I haven't written here in weeks but that doesn't mean I haven't written. I just have trouble formulating my ramblings into anything coherent. My thoughts are so garbled these days--I'm struggling with focusing in every sense of the word. Part of that is my health issues (certainly not going into that here) but it's also due to grief. While my parents and sister and I are grieving in different ways, with some obvious similarities, we all share this lack of focus. My mind wanders constantly and thoughts of Amir pull me out of whatever I was thinking or doing, leaving me confused and scattered. No one tells you grief makes your mind stop working properly.

In the days immediately after Amir died, I was desperate to find some kind of support group for my particular type of grief. There are plenty of support groups for parents grieving a child or for spouses who are widowed or for children who have lost a parent*. But I found limited resources for adult sibling loss. One group I found here in NYC didn't have enough participants to continue after the first meeting.

On Facebook, I found Grief Beyond Belief, an online group that has helped both my mom and I immensely. It is here that I can openly share with others and derive comfort and support from people who know the shitstorm grief can dump onto your life and also understand and relate to the ups and downs of grieving that I never would have understood had I not lived it these past 7+ months. I've never met any of them but, as a group, they have guided me through this new reality and I'm very grateful for that.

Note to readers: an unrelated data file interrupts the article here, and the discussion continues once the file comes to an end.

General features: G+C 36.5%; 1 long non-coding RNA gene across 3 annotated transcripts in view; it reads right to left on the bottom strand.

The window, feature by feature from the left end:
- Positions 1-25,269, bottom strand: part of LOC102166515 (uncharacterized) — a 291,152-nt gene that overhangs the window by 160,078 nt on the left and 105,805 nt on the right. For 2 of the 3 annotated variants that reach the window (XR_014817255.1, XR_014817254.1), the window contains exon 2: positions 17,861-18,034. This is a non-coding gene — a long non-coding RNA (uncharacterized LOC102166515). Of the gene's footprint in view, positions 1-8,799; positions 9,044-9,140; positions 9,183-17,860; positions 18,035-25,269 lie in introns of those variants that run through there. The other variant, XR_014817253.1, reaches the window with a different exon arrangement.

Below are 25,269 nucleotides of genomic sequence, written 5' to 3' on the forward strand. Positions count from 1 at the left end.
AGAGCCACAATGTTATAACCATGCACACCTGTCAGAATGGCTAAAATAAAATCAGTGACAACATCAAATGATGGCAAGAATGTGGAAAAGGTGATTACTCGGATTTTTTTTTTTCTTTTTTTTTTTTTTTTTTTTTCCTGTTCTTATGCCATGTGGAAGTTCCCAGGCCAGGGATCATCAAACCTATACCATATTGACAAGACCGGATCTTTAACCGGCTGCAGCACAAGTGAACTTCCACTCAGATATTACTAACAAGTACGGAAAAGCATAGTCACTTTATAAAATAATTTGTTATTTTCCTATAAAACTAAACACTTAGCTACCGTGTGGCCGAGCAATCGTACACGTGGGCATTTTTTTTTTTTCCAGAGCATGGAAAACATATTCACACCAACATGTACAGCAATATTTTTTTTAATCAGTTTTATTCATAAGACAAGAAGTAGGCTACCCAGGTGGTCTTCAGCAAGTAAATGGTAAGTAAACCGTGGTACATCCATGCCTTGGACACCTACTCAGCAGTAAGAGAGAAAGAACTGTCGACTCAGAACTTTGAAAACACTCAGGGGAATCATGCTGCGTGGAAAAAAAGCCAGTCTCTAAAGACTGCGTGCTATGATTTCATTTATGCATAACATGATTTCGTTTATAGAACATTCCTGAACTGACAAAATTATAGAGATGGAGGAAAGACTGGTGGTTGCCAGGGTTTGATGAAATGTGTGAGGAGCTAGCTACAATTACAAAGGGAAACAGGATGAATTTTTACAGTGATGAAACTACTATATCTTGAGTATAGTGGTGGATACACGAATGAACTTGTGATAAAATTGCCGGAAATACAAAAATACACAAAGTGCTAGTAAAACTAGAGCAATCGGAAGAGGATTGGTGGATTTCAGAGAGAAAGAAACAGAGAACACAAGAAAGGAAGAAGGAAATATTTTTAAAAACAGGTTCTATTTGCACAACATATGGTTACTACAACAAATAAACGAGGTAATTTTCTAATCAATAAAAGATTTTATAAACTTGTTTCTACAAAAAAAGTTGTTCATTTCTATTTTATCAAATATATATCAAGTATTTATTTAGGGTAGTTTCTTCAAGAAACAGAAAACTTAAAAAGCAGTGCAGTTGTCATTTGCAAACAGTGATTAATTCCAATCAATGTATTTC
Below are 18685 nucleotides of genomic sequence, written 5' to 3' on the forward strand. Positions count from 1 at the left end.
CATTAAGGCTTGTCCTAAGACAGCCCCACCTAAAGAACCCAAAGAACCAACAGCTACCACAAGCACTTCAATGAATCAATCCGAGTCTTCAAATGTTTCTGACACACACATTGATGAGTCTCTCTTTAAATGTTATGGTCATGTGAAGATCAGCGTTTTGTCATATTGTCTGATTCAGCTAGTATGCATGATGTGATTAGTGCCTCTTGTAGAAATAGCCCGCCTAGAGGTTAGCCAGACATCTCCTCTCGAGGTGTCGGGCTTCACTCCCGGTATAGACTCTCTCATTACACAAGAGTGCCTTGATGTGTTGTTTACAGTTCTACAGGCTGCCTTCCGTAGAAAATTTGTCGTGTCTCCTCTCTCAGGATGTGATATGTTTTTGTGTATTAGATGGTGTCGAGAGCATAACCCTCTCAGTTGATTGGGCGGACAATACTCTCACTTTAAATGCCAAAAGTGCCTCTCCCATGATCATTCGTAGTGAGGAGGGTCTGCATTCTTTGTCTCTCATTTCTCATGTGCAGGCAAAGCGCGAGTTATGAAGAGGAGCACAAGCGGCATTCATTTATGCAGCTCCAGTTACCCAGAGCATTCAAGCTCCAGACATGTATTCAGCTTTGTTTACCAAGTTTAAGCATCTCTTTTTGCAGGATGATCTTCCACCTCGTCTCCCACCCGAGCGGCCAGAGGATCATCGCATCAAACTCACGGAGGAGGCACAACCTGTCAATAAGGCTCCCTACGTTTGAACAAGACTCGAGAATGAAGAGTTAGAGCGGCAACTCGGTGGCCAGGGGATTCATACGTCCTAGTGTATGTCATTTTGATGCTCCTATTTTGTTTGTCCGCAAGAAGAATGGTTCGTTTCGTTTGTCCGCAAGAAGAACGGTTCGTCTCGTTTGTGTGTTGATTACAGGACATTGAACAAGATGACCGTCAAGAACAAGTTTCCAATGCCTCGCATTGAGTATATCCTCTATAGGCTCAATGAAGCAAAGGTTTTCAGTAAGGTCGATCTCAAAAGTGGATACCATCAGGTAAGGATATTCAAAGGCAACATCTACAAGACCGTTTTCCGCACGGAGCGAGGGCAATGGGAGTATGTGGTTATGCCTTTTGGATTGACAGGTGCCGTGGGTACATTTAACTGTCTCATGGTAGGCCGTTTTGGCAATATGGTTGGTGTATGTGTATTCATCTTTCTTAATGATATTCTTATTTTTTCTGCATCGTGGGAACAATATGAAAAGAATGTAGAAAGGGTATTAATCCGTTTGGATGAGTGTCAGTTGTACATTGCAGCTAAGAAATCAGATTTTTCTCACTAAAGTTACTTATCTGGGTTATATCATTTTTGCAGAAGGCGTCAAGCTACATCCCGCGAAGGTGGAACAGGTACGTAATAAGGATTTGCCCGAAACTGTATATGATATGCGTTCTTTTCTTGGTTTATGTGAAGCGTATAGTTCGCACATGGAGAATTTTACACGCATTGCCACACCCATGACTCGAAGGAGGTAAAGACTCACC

When I was in junior high, I remember wishing I could rewind time and go back to my younger years, a feeling that hit me even more strongly in high school. Can you imagine being 16 or 17 and wanting to go back to a "simpler time"? Well, that's how I felt. I wrote about it in my journal, how I longed to go back to the days before SATs and AP exams and anxiety over boys and money and my body and college and whether I was smart or savvy enough to succeed in the world.

An oft-repeated adage says "time heals all wounds." And yes, the immediate shock and grief of a loved one's death fades as time goes by. But in some ways, my grief has intensified. Grief changes as weeks and months go by and you get further and further from the time when your loved one was alive. The formerly routine act of turning the calendar page to a new month has become a painful reminder that I'm entering yet another new month without my beloved brother and friend. I ache to be able to rewind time, to go back and be with him again, to have one more deep conversation, one more hug, one more laugh.

The passing of time has factored into my grief in a way I never expected. Members of the GBB group share often about their longing to rewind time. Not to save their loved one or alter history, but to just recall how they felt before their hearts were weighed down by grief and longing. I think of November 2014 and I ache--a deep, painful ache--to go back. If only to tell Amir what an incredible person he is and how dearly we all love him. I know he knew it, but I wish I could tell him one last time.

*In fact, I recently heard a wonderful podcast about a support group for children who have lost a parent. I'm an ass for not remembering which podcast but I can narrow it down to two or three. The name of the support group has completely escaped me. This is why I have to write everything down now. Even the important stuff gets lost amid the chaos in my mind.